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President Trump At CPAC: 'The Era Of Empty Talk Is Over'

President Trump skipped the annual Conservative Political Action Conference last year, but this year he was the annual gathering's hero who had finally returned the White House to Republicans.

Trump's stem-winder of just under an hour, which he delivered to the adoring crowd just outside Washington on Friday morning, felt more like a campaign speech than a presidential address, reliving many of his greatest hits and applause lines on the campaign trail — even down to the crowd breaking out in chants of "lock her up" about his vanquished rival, Democratic nominee Hillary Clinton.

The president boasted to attendees that "the era of empty talk is over" as he began to tick off each of his campaign promises.

"We're going to repeal and replace Obamacare," he promised, despite the fact that Republicans have not yet settled on an alternative plan.

"We're going to build a wall. Don't worry about it," Trump crowed to the crowd, saying the plans were "way ahead of schedule."

"As we speak today, immigration officers are finding gang members, drug dealers and criminal aliens and throwing them the hell out," the president said. The comments follow memos this week from the Department of Homeland Security on how it will be enforcing executive orders on immigration and border security.

Attendees loved Trump's strongman approach as he promised to rebuild the military and take on terrorism.

"As part of my pledge to restore safety for the American people, I have also directed the defense community to develop a plan to totally obliterate ISIS," he said to cheers. "Working with our allies, we will eradicate this evil from the face of the Earth."

And of course he threw plenty of jabs at his favorite punching bag — the media.

Trump claimed that the "dishonest media" would say he didn't receive a standing ovation because everyone was standing in the room and never sat down.

And then he doubled down on his tweet a week ago calling the media the "enemy of the people."

Trump claimed his comments had been misrepresented because he didn't call all media the enemy — just the "fake news," though he cited mainstream news sources that do not print fake news stories, such as CNN, NBC News, CBS News and others.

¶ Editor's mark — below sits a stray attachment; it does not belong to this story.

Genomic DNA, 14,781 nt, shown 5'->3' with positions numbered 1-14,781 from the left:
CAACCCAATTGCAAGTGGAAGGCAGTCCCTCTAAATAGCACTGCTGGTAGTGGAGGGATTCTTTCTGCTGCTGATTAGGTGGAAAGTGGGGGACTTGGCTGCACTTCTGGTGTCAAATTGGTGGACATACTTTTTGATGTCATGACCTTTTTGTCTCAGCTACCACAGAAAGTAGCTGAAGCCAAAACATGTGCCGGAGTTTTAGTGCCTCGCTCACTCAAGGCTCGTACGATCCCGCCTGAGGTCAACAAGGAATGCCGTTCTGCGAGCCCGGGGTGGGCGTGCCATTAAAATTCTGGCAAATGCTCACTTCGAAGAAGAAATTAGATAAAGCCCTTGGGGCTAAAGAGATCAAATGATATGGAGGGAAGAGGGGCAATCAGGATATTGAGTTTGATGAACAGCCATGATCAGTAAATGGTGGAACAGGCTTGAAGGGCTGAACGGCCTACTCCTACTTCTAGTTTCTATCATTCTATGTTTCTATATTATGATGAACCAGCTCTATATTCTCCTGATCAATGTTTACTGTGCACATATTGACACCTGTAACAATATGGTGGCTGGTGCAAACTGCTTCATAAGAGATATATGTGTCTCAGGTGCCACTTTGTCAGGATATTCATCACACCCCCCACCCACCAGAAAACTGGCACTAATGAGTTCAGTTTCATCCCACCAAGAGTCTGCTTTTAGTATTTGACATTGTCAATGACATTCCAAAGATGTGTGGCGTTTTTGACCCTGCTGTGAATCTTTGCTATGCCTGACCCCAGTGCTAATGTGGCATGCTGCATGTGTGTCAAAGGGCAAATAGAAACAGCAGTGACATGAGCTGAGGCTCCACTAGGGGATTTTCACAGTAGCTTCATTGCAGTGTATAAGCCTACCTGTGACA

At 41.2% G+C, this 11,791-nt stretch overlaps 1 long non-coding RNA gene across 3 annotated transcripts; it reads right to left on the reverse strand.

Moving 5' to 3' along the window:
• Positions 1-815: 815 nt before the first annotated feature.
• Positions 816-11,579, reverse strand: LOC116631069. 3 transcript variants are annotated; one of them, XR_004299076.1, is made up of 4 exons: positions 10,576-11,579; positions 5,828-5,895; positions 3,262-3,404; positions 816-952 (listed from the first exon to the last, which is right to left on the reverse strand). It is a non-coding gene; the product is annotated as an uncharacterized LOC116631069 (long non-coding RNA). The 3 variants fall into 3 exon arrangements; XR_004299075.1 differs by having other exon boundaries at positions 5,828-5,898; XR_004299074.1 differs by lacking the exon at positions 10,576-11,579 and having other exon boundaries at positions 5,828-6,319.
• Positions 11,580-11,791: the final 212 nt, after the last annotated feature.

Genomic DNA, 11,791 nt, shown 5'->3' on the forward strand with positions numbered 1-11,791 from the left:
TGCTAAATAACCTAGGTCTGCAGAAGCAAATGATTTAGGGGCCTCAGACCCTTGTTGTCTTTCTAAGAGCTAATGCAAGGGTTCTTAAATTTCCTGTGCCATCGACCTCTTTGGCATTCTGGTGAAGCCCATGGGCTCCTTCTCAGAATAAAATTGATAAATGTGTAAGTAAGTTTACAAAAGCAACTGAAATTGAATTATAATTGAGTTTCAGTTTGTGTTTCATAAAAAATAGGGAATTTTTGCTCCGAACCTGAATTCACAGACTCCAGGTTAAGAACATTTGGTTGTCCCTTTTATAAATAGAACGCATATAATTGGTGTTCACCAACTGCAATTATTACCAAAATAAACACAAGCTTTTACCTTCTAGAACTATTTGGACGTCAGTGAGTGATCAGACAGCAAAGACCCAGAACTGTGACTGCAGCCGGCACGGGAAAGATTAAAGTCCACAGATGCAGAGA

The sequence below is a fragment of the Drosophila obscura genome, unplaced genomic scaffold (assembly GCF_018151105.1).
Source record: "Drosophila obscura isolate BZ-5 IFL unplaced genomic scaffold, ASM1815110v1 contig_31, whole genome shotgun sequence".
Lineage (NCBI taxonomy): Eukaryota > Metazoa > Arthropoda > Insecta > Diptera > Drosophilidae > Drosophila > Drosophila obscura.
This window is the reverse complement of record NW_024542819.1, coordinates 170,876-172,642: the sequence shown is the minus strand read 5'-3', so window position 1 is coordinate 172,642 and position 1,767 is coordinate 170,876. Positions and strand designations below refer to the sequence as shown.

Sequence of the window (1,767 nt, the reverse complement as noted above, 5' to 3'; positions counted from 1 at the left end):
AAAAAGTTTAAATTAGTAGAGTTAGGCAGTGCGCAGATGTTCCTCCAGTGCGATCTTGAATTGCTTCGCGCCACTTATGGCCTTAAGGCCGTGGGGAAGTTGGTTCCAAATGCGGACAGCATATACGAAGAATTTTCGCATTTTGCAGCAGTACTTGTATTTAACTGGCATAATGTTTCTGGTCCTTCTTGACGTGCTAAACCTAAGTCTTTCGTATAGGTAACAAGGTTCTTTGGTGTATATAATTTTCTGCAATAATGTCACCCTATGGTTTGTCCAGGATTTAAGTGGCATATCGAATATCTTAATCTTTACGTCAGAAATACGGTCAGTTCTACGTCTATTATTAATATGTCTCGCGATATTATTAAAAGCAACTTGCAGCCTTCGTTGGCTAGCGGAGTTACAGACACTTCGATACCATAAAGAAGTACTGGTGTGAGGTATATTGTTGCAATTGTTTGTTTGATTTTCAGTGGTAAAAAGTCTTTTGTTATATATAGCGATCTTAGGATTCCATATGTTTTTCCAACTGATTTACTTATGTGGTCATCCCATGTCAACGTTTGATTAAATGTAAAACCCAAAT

And he took aim at the use of anonymous or unnamed background sources in the media — even though, as is a common practice in many administrations, a "senior administration official" had just briefed reporters Friday morning on the condition of not being named.

"I'm against the people that make up stories and make up sources," Trump said. "They shouldn't be allowed to use sources unless they use somebody's name. Let their name be put out there. Let their name be put out."

With his usual bombast, the president boasted that "nobody loves [the First Amendment] better than me. Nobody." But then he went on to issue an ominous warning: "So just in finishing, I say [the fake news] doesn't represent the people, it ... never will represent the people, and we're going to do something about it because we have to go out and have to speak our minds and we have to be honest. Our victory was a win like nobody has ever seen before."

Overall, the love was palpable from both sides as Trump addressed a capacity CPAC crowd.

"I love this place. Love you people," the president said as he took the stage. "I wouldn't miss a chance to talk to my friends. These are my friends."

That wasn't always the case. A year ago he wasn't most attendees' first choice at the gathering, which is typically more libertarian-leaning and hews more closely to conservative orthodoxy than the Trump brand of populism he campaigned on. Trump ultimately did not attend.

A rising "Never Trump" movement was forming at that time in the campaign, but Trump said Friday that the reason he skipped out was that he "was worried that I would be, at that time, too controversial" given his desire for border security and a "very, very strong military."

Trump acknowledged that it was this very conference that may well have launched his electoral career six years ago when he made a last-minute appearance at CPAC in 2011. The way the president told it, that's where he caught the political bug, loving the people there and the "commotion."

"But it gave me an idea. And I got a little bit concerned when I saw what was happening in the country. And I said, 'Let's go to it,' " Trump said. "So, it was very exciting. I walked the stage on CPAC. I'll never forget it, really. I had very little notes and even less preparation. So when you have practically no notes and no preparation and then you leave and everybody was thrilled, I said, 'I think I like this business.' "

Now, as White House counselor Kellyanne Conway joked during her remarks Thursday morning, the conference is beginning to feel like "TPAC" in honor of Trump.

Copyright 2021 NPR. To see more, visit https://www.npr.org.

Jessica Taylor is a political reporter with NPR based in Washington, DC, covering elections and breaking news out of the White House and Congress. Her reporting can be heard and seen on a variety of NPR platforms, from on air to online. For more than a decade, she has reported on and analyzed House and Senate elections and is a contributing author to the 2020 edition of The Almanac of American Politics and is a senior contributor to The Cook Political Report.